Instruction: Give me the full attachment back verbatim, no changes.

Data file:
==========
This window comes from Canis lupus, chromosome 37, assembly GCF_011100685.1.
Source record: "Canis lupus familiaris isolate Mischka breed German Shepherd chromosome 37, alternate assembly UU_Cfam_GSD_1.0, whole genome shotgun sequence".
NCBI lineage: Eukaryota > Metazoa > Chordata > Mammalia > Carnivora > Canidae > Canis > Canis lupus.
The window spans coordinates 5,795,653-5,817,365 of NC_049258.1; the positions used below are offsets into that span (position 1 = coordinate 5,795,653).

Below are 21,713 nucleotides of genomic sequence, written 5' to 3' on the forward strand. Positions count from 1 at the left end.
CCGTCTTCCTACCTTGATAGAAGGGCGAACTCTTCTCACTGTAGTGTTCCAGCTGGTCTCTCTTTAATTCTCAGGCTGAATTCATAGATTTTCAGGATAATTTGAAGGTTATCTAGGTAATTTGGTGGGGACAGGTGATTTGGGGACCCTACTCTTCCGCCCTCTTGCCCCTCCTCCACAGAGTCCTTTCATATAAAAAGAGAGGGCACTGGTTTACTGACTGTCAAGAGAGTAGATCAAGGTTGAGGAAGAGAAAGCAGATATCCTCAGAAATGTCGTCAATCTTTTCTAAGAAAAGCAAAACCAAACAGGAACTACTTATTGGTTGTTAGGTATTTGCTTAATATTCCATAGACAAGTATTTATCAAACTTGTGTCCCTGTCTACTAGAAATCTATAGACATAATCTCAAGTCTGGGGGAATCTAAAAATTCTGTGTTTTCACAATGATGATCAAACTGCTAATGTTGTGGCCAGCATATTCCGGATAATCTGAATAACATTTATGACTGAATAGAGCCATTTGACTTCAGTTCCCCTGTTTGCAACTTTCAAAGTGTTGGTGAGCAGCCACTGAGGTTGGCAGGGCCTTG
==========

This window comes from Canis lupus, chromosome 37, assembly GCF_011100685.1.
Source record: "Canis lupus familiaris isolate Mischka breed German Shepherd chromosome 37, alternate assembly UU_Cfam_GSD_1.0, whole genome shotgun sequence".
NCBI lineage: Eukaryota > Metazoa > Chordata > Mammalia > Carnivora > Canidae > Canis > Canis lupus.
The window spans coordinates 5,795,653-5,817,365 of NC_049258.1; the positions used below are offsets into that span (position 1 = coordinate 5,795,653).

Below are 21,713 nucleotides of genomic sequence, written 5' to 3' on the forward strand. Positions count from 1 at the left end.
CCGTCTTCCTACCTTGATAGAAGGGCGAACTCTTCTCACTGTAGTGTTCCAGCTGGTCTCTCTTTAATTCTCAGGCTGAATTCATAGATTTTCAGGATAATTTGAAGGTTATCTAGGTAATTTGGTGGGGACAGGTGATTTGGGGACCCTACTCTTCCGCCCTCTTGCCCCTCCTCCACAGAGTCCTTTCATATAAAAAGAGAGGGCACTGGTTTACTGACTGTCAAGAGAGTAGATCAAGGTTGAGGAAGAGAAAGCAGATATCCTCAGAAATGTCGTCAATCTTTTCTAAGAAAAGCAAAACCAAACAGGAACTACTTATTGGTTGTTAGGTATTTGCTTAATATTCCATAGACAAGTATTTATCAAACTTGTGTCCCTGTCTACTAGAAATCTATAGACATAATCTCAAGTCTGGGGGAATCTAAAAATTCTGTGTTTTCACAATGATGATCAAACTGCTAATGTTGTGGCCAGCATATTCCGGATAATCTGAATAACATTTATGACTGAATAGAGCCATTTGACTTCAGTTCCCCTGTTTGCAACTTTCAAAGTGTTGGTGAGCAGCCACTGAGGTTGGCAGGGCCTTG